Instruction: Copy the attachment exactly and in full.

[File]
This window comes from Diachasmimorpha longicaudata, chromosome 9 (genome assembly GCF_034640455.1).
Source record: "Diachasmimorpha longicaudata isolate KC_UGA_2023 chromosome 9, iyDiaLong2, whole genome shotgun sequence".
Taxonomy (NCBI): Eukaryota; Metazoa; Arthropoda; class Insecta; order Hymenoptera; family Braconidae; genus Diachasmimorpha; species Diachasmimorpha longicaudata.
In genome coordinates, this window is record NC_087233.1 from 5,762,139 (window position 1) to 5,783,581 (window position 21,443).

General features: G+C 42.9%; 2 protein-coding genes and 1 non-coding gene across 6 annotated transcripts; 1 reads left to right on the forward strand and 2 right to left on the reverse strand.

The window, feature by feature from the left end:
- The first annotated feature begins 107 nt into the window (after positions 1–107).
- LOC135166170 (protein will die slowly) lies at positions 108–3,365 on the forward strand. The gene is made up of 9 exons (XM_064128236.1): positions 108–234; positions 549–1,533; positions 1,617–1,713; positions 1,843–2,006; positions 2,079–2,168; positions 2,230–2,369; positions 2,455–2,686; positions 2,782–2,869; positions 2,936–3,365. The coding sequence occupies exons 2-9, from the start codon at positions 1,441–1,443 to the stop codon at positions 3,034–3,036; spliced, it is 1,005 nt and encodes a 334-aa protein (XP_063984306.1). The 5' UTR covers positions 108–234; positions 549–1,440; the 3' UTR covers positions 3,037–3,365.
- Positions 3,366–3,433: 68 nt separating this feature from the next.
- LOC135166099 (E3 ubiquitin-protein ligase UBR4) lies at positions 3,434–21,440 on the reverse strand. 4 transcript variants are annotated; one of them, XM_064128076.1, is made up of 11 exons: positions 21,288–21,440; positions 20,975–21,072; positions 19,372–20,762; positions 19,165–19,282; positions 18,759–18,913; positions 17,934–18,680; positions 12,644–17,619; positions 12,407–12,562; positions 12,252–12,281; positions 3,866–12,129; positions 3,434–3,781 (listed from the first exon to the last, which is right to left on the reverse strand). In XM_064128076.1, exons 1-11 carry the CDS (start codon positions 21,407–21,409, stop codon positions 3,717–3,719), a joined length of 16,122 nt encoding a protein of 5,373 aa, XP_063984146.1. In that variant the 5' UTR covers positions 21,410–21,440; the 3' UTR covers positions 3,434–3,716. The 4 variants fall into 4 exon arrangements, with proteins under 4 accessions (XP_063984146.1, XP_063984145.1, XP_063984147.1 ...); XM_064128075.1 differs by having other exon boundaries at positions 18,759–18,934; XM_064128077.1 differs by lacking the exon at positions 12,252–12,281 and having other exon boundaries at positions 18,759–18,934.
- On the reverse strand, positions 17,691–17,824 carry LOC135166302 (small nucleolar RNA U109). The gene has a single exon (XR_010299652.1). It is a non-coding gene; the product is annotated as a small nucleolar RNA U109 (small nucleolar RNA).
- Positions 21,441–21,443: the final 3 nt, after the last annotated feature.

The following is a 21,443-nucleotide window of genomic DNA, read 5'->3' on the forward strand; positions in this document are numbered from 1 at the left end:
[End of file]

This window comes from Diachasmimorpha longicaudata, chromosome 9 (genome assembly GCF_034640455.1).
Source record: "Diachasmimorpha longicaudata isolate KC_UGA_2023 chromosome 9, iyDiaLong2, whole genome shotgun sequence".
Taxonomy (NCBI): Eukaryota; Metazoa; Arthropoda; class Insecta; order Hymenoptera; family Braconidae; genus Diachasmimorpha; species Diachasmimorpha longicaudata.
In genome coordinates, this window is record NC_087233.1 from 5,762,139 (window position 1) to 5,783,581 (window position 21,443).

General features: G+C 42.9%; 2 protein-coding genes and 1 non-coding gene across 6 annotated transcripts; 1 reads left to right on the forward strand and 2 right to left on the reverse strand.

The window, feature by feature from the left end:
- The first annotated feature begins 107 nt into the window (after positions 1–107).
- LOC135166170 (protein will die slowly) lies at positions 108–3,365 on the forward strand. The gene is made up of 9 exons (XM_064128236.1): positions 108–234; positions 549–1,533; positions 1,617–1,713; positions 1,843–2,006; positions 2,079–2,168; positions 2,230–2,369; positions 2,455–2,686; positions 2,782–2,869; positions 2,936–3,365. The coding sequence occupies exons 2-9, from the start codon at positions 1,441–1,443 to the stop codon at positions 3,034–3,036; spliced, it is 1,005 nt and encodes a 334-aa protein (XP_063984306.1). The 5' UTR covers positions 108–234; positions 549–1,440; the 3' UTR covers positions 3,037–3,365.
- Positions 3,366–3,433: 68 nt separating this feature from the next.
- LOC135166099 (E3 ubiquitin-protein ligase UBR4) lies at positions 3,434–21,440 on the reverse strand. 4 transcript variants are annotated; one of them, XM_064128076.1, is made up of 11 exons: positions 21,288–21,440; positions 20,975–21,072; positions 19,372–20,762; positions 19,165–19,282; positions 18,759–18,913; positions 17,934–18,680; positions 12,644–17,619; positions 12,407–12,562; positions 12,252–12,281; positions 3,866–12,129; positions 3,434–3,781 (listed from the first exon to the last, which is right to left on the reverse strand). In XM_064128076.1, exons 1-11 carry the CDS (start codon positions 21,407–21,409, stop codon positions 3,717–3,719), a joined length of 16,122 nt encoding a protein of 5,373 aa, XP_063984146.1. In that variant the 5' UTR covers positions 21,410–21,440; the 3' UTR covers positions 3,434–3,716. The 4 variants fall into 4 exon arrangements, with proteins under 4 accessions (XP_063984146.1, XP_063984145.1, XP_063984147.1 ...); XM_064128075.1 differs by having other exon boundaries at positions 18,759–18,934; XM_064128077.1 differs by lacking the exon at positions 12,252–12,281 and having other exon boundaries at positions 18,759–18,934.
- On the reverse strand, positions 17,691–17,824 carry LOC135166302 (small nucleolar RNA U109). The gene has a single exon (XR_010299652.1). It is a non-coding gene; the product is annotated as a small nucleolar RNA U109 (small nucleolar RNA).
- Positions 21,441–21,443: the final 3 nt, after the last annotated feature.

The following is a 21,443-nucleotide window of genomic DNA, read 5'->3' on the forward strand; positions in this document are numbered from 1 at the left end: